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CPEC to generate returns for paying back foreign debt

KARACHI: Pakistan has completed its loan programme with the International Monetary Fund (IMF) in September this year with inflows of $6.4 billion over a period of 36 months.

This borrowing helped ease the strain on the balance of payments and enabled the country to bear cost of its foreign debt. In the meantime, foreign currency reserves of the country, which had dropped to dangerously low levels three years ago, swelled to an all-time high in 2016.

Will Pakistan forever be indebted to China for CPEC?

The loan programme successfully ended at a time when Pakistan kicked off work on a raft of infrastructure projects including the building of energy plants and ports and construction of roads and highways under the $46 billion China-Pakistan Economic Corridor (CPEC).

There is important relationship between the IMF loan and CPEC as Pakistan will start repaying the IMF debt in 2018 and this will be the time when CPEC will start giving returns to Beijing and Islamabad.

Arif Habib Limited Head of Research Shahbaz Ashraf calculated that China had so far invested $15-16 billion in CPEC projects. The projects, especially the power production plants, would help Pakistan’s GDP to grow by an additional two percentage points from FY19, he said.

Apart from this, services to China for transporting its trade cargo via Pakistan would generate $500-700 million per annum for Islamabad, Ashraf said. “This amount may be utilised to pay back China’s debt for CPEC projects, which is mostly included in the power tariff to be recovered from end-consumers.”

The first of the power projects is expected to come online by June 2017 in Punjab. It will give some boost to the national economy and create resources for the country to clear IMF loan as well as service and reduce the huge overall foreign debt worth around $74 billion.

However, such developments will not come easily unless the government has the courage to tackle the persisting challenges and address fundamental faults in the economy and the political system.

“Significant challenges remain for Pakistan in the post-loan period,” IMF Deputy Managing Director Mitsuhiro Furusawa said after the loan installments were completed.

CPEC challenge and opportunity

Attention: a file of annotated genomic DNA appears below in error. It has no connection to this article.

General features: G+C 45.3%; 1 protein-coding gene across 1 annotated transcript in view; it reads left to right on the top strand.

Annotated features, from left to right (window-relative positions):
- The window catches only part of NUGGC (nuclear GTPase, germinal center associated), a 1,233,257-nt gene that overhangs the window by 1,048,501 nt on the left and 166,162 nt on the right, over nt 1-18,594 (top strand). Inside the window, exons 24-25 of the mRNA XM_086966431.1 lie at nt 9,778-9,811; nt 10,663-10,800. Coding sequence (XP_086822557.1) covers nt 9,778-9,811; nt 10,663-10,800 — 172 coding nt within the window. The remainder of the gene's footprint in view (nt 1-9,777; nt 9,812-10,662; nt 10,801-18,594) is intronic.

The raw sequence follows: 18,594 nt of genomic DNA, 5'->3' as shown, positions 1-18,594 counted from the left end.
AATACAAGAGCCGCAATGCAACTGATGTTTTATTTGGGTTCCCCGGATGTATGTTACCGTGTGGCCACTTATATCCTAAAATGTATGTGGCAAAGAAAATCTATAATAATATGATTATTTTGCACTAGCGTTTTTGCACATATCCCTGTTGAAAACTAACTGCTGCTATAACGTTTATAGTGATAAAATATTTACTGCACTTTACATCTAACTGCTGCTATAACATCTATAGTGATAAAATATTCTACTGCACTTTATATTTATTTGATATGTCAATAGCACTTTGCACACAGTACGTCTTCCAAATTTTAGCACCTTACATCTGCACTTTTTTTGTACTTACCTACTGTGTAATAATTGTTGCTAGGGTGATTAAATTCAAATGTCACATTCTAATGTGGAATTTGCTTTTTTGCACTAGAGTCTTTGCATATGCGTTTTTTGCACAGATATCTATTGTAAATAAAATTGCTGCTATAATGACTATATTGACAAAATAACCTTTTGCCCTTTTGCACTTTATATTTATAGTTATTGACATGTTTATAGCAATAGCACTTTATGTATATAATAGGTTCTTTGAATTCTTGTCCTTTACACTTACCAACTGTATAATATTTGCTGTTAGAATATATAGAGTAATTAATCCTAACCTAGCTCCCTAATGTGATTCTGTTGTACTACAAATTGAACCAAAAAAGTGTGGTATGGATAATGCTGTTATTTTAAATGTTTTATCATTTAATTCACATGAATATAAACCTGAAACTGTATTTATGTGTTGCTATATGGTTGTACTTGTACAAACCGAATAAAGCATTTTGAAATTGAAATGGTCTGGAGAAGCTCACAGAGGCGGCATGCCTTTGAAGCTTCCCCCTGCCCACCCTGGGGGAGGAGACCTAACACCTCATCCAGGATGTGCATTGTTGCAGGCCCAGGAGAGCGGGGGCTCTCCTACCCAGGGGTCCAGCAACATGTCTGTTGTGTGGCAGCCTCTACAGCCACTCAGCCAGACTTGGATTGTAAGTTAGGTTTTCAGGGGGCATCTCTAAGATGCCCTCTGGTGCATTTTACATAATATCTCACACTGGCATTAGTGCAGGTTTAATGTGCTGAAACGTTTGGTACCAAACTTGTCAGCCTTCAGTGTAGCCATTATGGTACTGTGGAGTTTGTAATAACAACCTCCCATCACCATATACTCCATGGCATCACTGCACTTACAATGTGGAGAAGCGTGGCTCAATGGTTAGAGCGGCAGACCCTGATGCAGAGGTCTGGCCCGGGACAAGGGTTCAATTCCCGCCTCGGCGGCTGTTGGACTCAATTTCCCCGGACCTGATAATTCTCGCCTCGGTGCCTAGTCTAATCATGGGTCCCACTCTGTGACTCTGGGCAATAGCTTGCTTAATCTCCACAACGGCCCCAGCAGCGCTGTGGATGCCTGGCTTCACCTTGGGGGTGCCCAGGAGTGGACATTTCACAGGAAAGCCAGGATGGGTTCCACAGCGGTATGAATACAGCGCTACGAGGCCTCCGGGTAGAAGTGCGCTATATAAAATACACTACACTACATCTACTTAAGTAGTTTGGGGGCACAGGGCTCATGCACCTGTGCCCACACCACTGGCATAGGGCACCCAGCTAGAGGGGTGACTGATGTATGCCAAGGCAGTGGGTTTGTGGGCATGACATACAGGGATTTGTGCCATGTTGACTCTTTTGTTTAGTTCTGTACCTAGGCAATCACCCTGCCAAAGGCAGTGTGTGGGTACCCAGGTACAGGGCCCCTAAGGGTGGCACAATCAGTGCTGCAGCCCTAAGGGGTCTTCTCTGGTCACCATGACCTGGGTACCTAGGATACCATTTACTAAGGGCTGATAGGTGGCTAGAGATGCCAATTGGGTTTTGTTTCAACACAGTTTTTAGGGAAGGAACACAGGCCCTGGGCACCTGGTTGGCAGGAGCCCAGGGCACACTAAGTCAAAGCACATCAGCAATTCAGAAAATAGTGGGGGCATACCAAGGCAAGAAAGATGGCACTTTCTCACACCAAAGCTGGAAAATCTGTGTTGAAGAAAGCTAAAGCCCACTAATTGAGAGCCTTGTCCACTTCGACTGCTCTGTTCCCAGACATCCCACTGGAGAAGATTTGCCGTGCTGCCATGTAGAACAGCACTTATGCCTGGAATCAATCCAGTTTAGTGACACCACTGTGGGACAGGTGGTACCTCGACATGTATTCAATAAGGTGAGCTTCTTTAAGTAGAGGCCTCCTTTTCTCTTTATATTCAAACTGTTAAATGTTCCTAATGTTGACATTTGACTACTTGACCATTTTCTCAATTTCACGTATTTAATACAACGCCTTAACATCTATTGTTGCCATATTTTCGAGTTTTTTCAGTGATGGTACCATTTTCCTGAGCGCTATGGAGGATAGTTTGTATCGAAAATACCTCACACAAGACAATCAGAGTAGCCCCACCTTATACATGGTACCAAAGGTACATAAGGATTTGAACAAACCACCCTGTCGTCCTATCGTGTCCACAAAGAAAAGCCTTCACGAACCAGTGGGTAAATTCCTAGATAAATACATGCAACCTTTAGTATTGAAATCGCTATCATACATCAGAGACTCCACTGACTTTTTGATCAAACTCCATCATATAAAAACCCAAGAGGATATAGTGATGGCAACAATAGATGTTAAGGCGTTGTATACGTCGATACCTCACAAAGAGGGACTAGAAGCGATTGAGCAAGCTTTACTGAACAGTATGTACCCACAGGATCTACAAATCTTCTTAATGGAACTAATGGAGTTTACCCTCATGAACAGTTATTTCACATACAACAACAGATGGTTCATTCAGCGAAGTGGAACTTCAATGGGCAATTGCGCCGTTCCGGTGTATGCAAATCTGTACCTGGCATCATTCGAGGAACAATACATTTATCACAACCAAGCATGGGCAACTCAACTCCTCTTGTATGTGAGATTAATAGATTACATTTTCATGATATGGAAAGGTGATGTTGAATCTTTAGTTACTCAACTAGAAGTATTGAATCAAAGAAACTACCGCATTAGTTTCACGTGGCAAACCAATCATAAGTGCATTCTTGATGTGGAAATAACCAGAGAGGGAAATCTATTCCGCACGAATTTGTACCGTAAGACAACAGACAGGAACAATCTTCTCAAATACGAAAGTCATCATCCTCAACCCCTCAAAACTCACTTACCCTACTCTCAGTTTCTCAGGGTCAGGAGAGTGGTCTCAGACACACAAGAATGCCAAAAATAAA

Tax compliance

A senior economist, who was associated with the loan programme, outlined a number of existing problem areas, saying the tax-to-GDP ratio “is still very low…everywhere Pakistan is lagging behind {including} primary education.”

“Tax compliance is a national issue. Political class has to pay taxes,” he said. Circular debt had been at the heart of crisis in the energy chain, but it was under control now, he said.

The economist pointed to the business climate and governance as some other problem areas. “It is very difficult to do business and deal with bureaucracy in the country,” he said.

The deficit in balance of payments and weak exports were some other areas that required serious efforts on the part of the government. The efforts should not be restricted to an “incentive package…but some serious export promotion steps should be undertaken,” he said.

Former State Bank of Pakistan governor Dr Ishrat Husain was quoted as saying the other day, “Vested interests, which are likely to lose out under the reform process, have a strong political and economic hold on decision-making under every elected government. They make sure that only some cosmetic changes take place for acquiring IMF and other external financing and then go ahead with business as usual.”

London School of Economics’ Professor of Economics and Political Science Timothy John Besley, who visited Pakistan last week, said promotion of values and norms in the society were a must to create a culture of tax payment.

Major questions about CPEC answered

Responding to a question at a lecture, he said if someone in parliament and judiciary did not pay taxes, it had nothing to do with the regulations in place, but it was linked with the norms and values.

People would pay more taxes when the collection was reflected in investments in old-age benefits and education, he said.

If governments in office do not address the fundamental faults, Pakistan will continue to beg for foreign loans to clear the previous ones.

Many economists including Dr Ashfaque Hasan Khan and Dr Shahid Hasan Siddiqui are among those who argue that Pakistan will return to the IMF in FY18.

Courtesy : Express Tribune



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